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  • November 1, 2021
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Discussing Female Leadership in Tech with Jane Shentall – Director of Performance at West Herts


We spoke to Jane Shentall, Director of Performance at West Herts to discuss her role within the NHS, her experience of leadership and her advice to those aspiring to follow in her footsteps.

Jane’s story is part of a series of articles highlighting the careers of female tech leaders within the NHS. We’ve brought together these stories in an effort to prove that the route to leadership is never a straight line.

As a director of performance, Jane has a broad remit for operational performance, planning and delivery in the organisation, with oversight of performance frameworks and analysis, waiting times and improvement plans outsourcing, etc. Post COVID, her role has grown to support elective care recovery, improving performance and working with services on some of the transformational work that has come out of COVID.

Jane started out as a medical secretary in orthopaedics, before taking on some managerial roles within the department. A management course revealed to Jane that she could take on more responsibility, and so she moved into operational management as an assistant service manager. This entailed work with a range of surgical specialities, ensuring that there was always sufficient capacity for elective lists, juggling the conflict between elective and emergency care. After a few years in the position, Jane applied for a service manager position at the Royal National Orthopaedic Hospital. There, she developed relationships with clinicians and progressed quickly through the operational tiers. She worked her way up to a divisional manager position, overseeing a large number of services senior clinicians, operational teams and services. Eventually, she was asked to return to West Herts to support their elective care programme in 2015, where she worked on re-establishing principles and structure, particularly regarding RTT performance.

Following a change of CEO, Jane’s role developed slightly, giving her a broader view of what was happening across the organisation. She worked closely with the Information Team, Operational Teams, Services and Clinicians, etc, to develop performance frameworks and improvement prograrmmes.

“With my operational and performance background, I was really well placed to support services in their elective recovery. So working very closely with the chief operating officer, and some of my other director colleagues developing a recovery framework. And then supporting services with their recovery plans and delivery of the actions that will restore us to the pre COVID state as much as possible.”

Why the NHS?

“It’s really very, very rewarding, when you can support the development of people and services, and you see the output of your efforts, I have a real sense of needing to do things really well. I like where I work, it’s my local trust. So I have more of a stake in it than perhaps if I was working somewhere miles away. The local population includes my family and friends , so I feel that I’m doing something to make sure that they get the care that they need and deserve. Yes, it’s just the satisfaction of doing things really well. And having worked my way up from a hands on role, I know how important it is for people less senior in the organisation to know I have that insight. I think it adds to your authenticity at my level of seniority. And it’s really important, I think, to be able to see and appreciate how things look and feel from a different perspective. This organisation is where I learned how to do things well. And this is my opportunity to repay that.”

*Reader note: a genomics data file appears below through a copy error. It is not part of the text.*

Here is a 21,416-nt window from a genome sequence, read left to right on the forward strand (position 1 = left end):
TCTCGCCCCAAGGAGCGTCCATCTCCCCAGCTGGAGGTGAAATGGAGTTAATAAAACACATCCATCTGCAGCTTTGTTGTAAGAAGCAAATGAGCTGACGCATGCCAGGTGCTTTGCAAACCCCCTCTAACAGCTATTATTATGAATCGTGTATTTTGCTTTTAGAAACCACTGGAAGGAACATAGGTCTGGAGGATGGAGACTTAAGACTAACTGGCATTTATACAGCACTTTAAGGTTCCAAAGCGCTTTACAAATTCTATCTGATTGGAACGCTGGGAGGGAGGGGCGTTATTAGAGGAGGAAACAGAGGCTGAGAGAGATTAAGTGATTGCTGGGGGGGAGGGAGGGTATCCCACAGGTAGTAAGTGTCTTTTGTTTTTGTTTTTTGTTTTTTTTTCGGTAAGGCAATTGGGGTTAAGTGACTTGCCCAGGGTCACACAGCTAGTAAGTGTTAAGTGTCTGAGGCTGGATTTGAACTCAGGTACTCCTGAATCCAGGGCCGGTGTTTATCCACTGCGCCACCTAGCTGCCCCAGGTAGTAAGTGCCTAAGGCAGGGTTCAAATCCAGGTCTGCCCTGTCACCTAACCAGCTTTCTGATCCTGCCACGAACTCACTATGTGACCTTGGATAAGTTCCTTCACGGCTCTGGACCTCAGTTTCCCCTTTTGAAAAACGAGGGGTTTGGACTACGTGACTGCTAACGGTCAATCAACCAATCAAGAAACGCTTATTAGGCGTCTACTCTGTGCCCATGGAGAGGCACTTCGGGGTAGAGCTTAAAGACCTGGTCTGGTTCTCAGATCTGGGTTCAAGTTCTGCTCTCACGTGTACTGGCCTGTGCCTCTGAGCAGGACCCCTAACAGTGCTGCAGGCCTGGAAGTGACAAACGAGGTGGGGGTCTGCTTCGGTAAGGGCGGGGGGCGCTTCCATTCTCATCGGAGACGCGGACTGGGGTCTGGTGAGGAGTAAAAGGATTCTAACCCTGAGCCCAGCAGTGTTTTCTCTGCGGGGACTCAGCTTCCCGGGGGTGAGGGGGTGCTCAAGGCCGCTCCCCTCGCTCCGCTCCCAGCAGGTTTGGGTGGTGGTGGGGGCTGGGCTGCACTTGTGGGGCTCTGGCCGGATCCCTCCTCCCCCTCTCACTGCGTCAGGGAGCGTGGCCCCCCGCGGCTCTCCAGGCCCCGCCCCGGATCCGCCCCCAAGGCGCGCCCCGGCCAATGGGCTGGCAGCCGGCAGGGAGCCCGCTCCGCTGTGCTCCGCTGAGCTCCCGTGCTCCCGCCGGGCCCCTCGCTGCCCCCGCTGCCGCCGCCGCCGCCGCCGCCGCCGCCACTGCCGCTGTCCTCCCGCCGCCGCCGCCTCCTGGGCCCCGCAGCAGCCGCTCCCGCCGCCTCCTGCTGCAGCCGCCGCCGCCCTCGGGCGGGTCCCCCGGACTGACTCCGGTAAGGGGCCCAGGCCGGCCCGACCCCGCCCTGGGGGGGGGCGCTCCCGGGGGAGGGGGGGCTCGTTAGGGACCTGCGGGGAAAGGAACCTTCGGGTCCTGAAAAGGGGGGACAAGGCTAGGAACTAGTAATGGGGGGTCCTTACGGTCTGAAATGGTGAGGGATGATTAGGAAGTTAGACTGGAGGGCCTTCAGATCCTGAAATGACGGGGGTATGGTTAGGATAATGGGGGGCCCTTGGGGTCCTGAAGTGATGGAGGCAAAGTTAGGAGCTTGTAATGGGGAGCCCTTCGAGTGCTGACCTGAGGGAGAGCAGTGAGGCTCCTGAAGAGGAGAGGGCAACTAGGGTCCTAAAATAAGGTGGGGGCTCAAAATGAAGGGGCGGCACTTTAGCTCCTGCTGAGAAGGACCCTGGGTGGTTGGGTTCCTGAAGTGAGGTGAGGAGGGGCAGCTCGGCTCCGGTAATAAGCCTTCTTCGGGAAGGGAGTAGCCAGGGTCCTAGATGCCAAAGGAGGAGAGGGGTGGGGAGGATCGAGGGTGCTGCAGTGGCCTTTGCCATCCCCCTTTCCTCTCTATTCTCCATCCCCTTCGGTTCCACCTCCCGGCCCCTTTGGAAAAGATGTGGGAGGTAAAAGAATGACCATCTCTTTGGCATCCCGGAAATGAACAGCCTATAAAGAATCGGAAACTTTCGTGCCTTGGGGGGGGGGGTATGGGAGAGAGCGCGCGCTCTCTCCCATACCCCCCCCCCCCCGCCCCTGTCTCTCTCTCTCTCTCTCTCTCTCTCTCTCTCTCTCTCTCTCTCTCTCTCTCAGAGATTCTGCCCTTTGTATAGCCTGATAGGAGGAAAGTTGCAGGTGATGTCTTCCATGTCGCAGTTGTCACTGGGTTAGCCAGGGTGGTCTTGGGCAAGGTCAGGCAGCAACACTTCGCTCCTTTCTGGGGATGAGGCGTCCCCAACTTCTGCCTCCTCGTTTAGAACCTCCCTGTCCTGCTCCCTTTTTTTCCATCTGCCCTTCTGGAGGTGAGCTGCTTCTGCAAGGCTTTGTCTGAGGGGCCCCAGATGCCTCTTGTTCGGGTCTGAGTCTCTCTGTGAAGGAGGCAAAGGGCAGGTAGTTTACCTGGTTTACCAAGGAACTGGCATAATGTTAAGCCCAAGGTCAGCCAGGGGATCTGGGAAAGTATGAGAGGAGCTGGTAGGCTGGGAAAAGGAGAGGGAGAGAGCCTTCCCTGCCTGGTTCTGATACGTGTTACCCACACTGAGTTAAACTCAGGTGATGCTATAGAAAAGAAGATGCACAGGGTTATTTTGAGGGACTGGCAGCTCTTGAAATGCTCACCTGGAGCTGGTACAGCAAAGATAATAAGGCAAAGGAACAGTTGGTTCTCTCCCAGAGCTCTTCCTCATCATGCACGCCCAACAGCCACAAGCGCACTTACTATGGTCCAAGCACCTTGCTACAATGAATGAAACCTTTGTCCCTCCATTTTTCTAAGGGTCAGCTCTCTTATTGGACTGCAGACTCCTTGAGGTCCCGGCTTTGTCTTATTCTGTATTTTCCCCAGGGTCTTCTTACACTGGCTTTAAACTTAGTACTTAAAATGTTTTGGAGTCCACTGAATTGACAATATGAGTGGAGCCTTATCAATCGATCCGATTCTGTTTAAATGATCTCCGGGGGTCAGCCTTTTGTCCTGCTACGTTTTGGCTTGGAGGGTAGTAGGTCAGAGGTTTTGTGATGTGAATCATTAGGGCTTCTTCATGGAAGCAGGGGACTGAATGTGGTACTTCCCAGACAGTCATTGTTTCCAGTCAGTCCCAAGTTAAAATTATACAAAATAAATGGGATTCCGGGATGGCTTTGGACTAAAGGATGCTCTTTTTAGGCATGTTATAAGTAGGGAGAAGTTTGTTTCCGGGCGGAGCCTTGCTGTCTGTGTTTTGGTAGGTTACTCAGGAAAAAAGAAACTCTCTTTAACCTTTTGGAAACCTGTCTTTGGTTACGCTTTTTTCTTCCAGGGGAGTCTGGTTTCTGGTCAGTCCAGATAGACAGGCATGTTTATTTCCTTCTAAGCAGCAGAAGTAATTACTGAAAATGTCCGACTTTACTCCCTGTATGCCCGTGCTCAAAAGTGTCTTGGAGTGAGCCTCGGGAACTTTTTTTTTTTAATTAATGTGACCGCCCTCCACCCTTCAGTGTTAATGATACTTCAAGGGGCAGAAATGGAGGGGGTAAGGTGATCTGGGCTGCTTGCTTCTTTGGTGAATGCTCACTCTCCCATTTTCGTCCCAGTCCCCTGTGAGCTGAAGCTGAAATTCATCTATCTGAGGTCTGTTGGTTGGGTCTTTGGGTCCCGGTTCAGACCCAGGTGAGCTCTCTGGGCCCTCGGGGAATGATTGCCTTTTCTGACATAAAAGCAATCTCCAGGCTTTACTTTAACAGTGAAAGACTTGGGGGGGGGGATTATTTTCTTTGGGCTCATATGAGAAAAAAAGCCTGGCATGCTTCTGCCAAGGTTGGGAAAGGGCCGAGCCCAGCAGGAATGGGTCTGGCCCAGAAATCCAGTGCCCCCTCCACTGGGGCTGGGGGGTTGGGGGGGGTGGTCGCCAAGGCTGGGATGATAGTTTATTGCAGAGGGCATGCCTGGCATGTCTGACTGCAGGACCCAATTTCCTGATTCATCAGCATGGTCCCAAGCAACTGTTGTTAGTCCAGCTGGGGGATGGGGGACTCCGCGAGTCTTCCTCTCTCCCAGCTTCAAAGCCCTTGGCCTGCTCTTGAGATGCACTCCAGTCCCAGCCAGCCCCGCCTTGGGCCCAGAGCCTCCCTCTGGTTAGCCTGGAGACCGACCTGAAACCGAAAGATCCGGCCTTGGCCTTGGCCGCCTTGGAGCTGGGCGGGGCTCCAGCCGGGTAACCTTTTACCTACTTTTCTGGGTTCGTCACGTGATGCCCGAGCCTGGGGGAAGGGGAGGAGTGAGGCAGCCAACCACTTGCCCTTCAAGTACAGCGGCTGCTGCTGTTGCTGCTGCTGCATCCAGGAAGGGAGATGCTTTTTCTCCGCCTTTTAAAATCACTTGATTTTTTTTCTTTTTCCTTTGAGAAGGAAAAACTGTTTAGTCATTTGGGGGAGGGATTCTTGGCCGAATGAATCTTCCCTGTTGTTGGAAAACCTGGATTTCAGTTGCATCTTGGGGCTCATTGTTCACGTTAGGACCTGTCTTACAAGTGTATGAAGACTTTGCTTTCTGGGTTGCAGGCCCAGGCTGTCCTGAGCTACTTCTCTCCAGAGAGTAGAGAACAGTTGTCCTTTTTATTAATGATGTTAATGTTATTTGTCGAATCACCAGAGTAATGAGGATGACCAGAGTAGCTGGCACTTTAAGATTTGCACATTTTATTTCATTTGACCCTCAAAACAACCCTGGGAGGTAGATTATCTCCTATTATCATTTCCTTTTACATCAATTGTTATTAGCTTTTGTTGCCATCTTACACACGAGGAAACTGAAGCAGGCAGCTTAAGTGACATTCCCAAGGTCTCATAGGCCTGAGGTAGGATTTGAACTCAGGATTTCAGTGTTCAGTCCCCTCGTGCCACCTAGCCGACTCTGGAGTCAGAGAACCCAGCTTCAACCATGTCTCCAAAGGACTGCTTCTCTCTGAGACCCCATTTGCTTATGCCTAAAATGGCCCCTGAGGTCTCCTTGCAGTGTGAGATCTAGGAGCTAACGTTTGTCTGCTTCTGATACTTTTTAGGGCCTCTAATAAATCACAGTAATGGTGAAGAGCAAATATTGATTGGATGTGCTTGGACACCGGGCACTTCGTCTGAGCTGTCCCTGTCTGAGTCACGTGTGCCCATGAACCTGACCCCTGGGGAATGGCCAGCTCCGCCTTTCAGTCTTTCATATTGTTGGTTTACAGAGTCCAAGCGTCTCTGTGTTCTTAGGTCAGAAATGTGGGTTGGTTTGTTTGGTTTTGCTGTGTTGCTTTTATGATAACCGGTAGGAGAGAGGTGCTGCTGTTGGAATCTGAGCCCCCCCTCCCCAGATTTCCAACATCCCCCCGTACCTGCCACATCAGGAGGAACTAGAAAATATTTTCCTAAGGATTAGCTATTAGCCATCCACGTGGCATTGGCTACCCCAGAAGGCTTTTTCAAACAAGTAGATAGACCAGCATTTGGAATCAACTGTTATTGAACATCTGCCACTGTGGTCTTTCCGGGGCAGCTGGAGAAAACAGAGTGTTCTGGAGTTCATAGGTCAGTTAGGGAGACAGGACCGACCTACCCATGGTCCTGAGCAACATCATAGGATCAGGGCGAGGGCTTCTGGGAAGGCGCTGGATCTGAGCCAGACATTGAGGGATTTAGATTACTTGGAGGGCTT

Bumps in the Road

“Of course, but we’ve got very, very good relationships here and they help you over those obstacles. And, being flexible. I think as long as you’re flexible, and open to new ways of working, then you can navigate your way through those bumpy periods. And you can learn as much from having a bad experience as you can from having a good experience. And it would be naive to think that you would never have any problems and you’d sail through your careerbut that’s not the reality.”

A Good Leader

“I think you’ve got to have empathy, you’ve got to see things from other people’s perspectives, you’ve got to understand the impact that you have on other people, you need to listen carefully and really hear what people are saying. And I think you’ve got to be able to do the things that you’re asking other people to do. And you’ve got to be prepared to roll your sleeves up and help people out. And you have to be kind. I think that’s particularly true when you’re really up against it.”

Jane’s Advice

“It takes hard work and a lot of resilience, particularly if you can’t see the immediate impact of your role,ut I think it’s always really rewarding to know that what you do translates somewhere down the line into how somebody is cared for, when they are in an unfamiliar environment, don’t always understand what is happening or what the future holds It can be a frightening time and knowing that the work my colleagues and I do can make it a less anxious time and sometimes perhaps a more positive experience is hugely rewarding. If you can go home at the end of the day knowing you did your best,and you did a good job and you might have made a little bit of a difference, then that can’t be a bad thing.”

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